The do's and don'ts of talking with your teen about sex

The Do’s and Don’ts of Talking With Your Teen About Sex

The Healthy Family Connections Podcast

Episode 256 · Duration: 00:27:53

The Do's and Don’ts of Talking With Your Teen About Sex

Now here’s a subject we’ve managed to avoid yet it’s a subject every parent of an adolescent will face, talking with your teenager about sex.  We’ll talk about this and a whole lot more on this week’s podcast, The Dos and Don’ts of Talking With Your Teen About Sex.

Healthy Family Connections, the number one rated family therapy podcast, is sponsored by Neil D Brown, LCSW, and I’m your host, Neil D Brown and I’m here to help you get that enjoyable family you work for every day.

Please remember this podcast is for educational purposes only, it is not a substitute for psychotherapy when you need it.

Today I’m with my podcast co-host Robin Holland. 

And we’re hearing from Camila of Dallas, TX, who writes:

Dear Neil, I can use some help knowing the best way to have a conversation with my daughter about sex. She is 15 and very social. She is very focused on her appearance and wears clothes that are provocative, but common to her social group. She's a good kid and fairly responsible. I know her friends are starting to have boyfriends and she gets a lot of looks from boys. Mostly her male friends are just friends and part of her group, but I anticipate the next thing will be a romantic interest. I've tried to talk with her about sex and explain what is on boys’ minds, but she just brushes me off and says that's not true with her friends. I think she's naïve and can get herself in a situation where she could be pushed beyond her limits or feel like she needs to push herself beyond her comfort level. What's the best way for me to address this issue with her?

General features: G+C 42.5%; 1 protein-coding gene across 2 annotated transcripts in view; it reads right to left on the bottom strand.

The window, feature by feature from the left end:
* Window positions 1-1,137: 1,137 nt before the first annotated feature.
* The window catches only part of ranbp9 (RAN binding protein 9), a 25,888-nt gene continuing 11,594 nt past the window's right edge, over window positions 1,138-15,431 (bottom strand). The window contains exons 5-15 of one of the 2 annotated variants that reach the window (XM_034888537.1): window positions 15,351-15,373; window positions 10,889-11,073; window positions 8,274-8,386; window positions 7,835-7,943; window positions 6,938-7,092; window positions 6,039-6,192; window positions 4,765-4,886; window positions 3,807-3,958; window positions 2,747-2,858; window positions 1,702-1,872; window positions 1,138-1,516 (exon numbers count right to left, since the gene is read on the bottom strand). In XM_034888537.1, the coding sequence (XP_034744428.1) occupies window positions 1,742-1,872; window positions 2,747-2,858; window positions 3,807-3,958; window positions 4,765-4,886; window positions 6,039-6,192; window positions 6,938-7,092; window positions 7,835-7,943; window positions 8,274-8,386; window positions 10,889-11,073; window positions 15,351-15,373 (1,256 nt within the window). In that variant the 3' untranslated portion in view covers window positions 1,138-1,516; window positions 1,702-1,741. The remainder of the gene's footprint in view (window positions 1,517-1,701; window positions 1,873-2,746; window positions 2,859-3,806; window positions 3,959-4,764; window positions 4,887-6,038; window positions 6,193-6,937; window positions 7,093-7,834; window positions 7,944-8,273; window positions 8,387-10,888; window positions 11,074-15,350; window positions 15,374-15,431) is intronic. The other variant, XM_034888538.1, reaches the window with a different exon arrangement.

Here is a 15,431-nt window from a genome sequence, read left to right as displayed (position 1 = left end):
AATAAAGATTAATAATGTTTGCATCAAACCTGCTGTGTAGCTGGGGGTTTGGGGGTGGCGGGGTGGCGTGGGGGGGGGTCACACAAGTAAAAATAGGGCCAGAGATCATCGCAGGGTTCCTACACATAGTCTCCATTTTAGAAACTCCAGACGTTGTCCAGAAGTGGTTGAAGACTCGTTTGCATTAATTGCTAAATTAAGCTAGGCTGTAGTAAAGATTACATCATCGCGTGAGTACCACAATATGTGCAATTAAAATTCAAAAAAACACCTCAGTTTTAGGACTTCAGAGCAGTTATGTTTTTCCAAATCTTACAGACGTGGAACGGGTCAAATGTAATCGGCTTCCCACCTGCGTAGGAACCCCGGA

• Yes, talking about sex with our young teens can be challenging. In the first place, they are struggling with their strong mixed and confusing feelings.
  • Also, we’ve wanted them to be safe and sheltered - facing the notion that they are sexual beings and will be engaging in sexual behavior can be hard for parents to accept. 
  • We are aware that peer pressure is a strong influence on our youth as they try to figure out who they’re supposed to be and how they’re supposed to be
  • Then of course there are our feelings about sex and our comfort with our own sexuality and talking openly about sex can be difficult for many of us. Knowing how to talk with our youth about sex is also dependent on our own values about sex.